Make a Chord Progression Longer With Passing Chords

Written by Gary Ewer, from “The Essential Secrets of Songwriting” website.

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GuitarOn a music forum recently I noticed a comment that went something like, “I don’t like the word ‘progression’ to describe the way chords move in a song.'” For me, I actually like the word, because it implies that chords must progress in a particular direction, not haphazardly. Problems arise when songwriters need to write longer progressions. That’s when passing chords really help.

The problem with longer progressions is that the sense of one chord progressing to the next one can start to get a bit muddled. If your song’s form is long, with verses, pre-chorus, choruses, bridge, perhaps a solo or two, and maybe some other section, the chords can sound like they’re going “off course.” It might be a good idea to consider passing chords as a way of elongating a chord progression.

Passing chords are chords that are inserted in between the main chords of your progression. You might consider the standard I-IV-V-I progression to be too short, or too repetitive, if your song is long. But you can use that basic progression and then add passing chords to make it longer. Here are some examples:

Starting with this progression: C          F          G          C

Possibility No. 1 (Uses an ascending diatonic scale in the bass, elongating the progression, with the aded bonus of creating line in the bass):
C  [Dm  C/E]  F  G  [Am  G/B]  C

Possibility No. 2 (Uses an ascending chromatic line in the bass):
C  [A/C#  Dm  D#dim  Em]  F  G  C
C  F  D/F#  G  E/G#  Am G/B C

Possibility No. 3 (Uses inverted chords from the basic progression to double its length)
C  C/E  F  F/A  G  G/B  C

There are many possibilities here. The concept I’m trying to convey in this post is that there is safety in using an existing short progression, then simply extending it by fitting chords in between. Think of it this way: if you’re taking a friend on a little trip around town and want to make the trip a bit longer, you can take him further afield (i.e., create a longer, more meandering progression), or you can simply fit more areas of interest in between the events you’ve already planned. That’s all we’re doing when we use passing chords.

Be sure that the chords you add as passing chords actually make sense. When in doubt, stick with a circle-of-fifths type of progression, and it should all work for you.

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  1. pls I want you to show how I can use dominant , augmented , major seventh , and minor seventh chords and diminish chords as passing chords. because I need all of them to add to what I play. pls I need your help help me in all these .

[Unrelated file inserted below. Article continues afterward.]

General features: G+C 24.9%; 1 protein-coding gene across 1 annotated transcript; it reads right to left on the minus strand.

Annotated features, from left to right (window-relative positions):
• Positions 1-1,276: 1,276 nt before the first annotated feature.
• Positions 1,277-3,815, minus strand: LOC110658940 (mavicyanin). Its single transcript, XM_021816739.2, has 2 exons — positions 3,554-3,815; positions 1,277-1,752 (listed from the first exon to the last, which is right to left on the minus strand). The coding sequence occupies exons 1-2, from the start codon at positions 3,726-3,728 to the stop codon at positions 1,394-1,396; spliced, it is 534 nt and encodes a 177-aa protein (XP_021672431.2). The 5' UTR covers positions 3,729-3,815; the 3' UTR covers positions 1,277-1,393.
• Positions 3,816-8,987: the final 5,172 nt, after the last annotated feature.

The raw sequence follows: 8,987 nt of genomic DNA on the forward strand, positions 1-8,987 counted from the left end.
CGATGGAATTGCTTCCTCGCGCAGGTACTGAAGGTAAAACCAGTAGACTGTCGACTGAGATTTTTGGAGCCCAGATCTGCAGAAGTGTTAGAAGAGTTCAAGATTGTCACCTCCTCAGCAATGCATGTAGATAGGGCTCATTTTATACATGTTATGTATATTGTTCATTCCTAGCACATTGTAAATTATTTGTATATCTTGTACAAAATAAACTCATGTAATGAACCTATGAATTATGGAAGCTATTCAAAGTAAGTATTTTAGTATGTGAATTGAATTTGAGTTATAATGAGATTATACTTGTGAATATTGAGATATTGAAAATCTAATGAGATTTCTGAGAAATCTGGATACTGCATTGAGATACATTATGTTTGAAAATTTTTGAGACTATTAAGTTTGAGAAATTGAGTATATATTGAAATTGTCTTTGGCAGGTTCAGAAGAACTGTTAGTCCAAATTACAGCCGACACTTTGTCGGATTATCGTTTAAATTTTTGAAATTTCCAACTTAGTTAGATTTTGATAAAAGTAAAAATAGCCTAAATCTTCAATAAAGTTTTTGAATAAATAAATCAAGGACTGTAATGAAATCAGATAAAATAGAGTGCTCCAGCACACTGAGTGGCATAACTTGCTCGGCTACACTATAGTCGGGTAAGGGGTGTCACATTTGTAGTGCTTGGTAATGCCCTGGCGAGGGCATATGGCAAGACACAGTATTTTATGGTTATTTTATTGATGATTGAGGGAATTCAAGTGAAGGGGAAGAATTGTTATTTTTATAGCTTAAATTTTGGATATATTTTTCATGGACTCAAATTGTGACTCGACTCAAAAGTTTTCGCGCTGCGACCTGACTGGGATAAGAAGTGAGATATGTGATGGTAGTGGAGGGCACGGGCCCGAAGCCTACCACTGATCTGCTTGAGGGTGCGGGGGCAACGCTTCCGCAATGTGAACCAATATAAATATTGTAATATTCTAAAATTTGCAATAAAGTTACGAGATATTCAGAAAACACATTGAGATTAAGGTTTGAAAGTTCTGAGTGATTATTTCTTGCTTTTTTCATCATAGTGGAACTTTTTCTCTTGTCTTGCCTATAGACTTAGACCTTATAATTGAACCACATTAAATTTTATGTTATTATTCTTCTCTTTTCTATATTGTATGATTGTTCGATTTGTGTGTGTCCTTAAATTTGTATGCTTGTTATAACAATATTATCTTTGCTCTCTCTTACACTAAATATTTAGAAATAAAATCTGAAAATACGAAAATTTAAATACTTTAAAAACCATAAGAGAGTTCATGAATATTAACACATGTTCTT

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  3. Is there any way of extending fragile progressions without indicating a tonal centre. I am writing a ballad with 1 chord per bar but i’m trying to insert passing chords so that there are 2 chords per bar. For example my first 2 chords are Bb & F/A. Is it possible to extend this without indicating the tonal centre ?

    • Hi Peter:

      Fragile progressions are often easier to extend than strong ones because they can go pretty much in any direction you like. If I’m understanding your question, you’d like a chord to insert between the Bb and F/A, one that doesn’t put it strongly in any particular key? If so, try inserting a Csus4, which then moves to F/A without resolving to C first. Another option might be to try a Gm7 between the two.


      • Well, it’s a good question, as most of the time passing chords get interjected in retrospect. In other words, it’s often the best way forward to create a good, strong, working progression, and then go back and look at it from the standpoint of what chord might fit in between the chords you have.

        For example, as a beginner you might work out a simple progression, something like C-F-Am-G-C. Then when you go back to look at it, you might insert an inverted C chord (C/E: a C chord with an E as the lowest-sounding note) after the C. That’s a passing chord which gets you from C to F easily.

        If you’re starting out, I’d recommend not worrying much about passing chords, and work out a good, strong progression. Then it could be, when you go back to listen to it, that you notice opportunities to toss in a chord that fits well between two of the chords you’ve already worked into the progression.

        I hope that helps!

    • The possibilities are numerous, really, and of course it would depend on what the original chord progression is, and what the harmonic rhythm is. In the not-too-distant future, Illl do another article that gives more examples.

      Thanks for writing,

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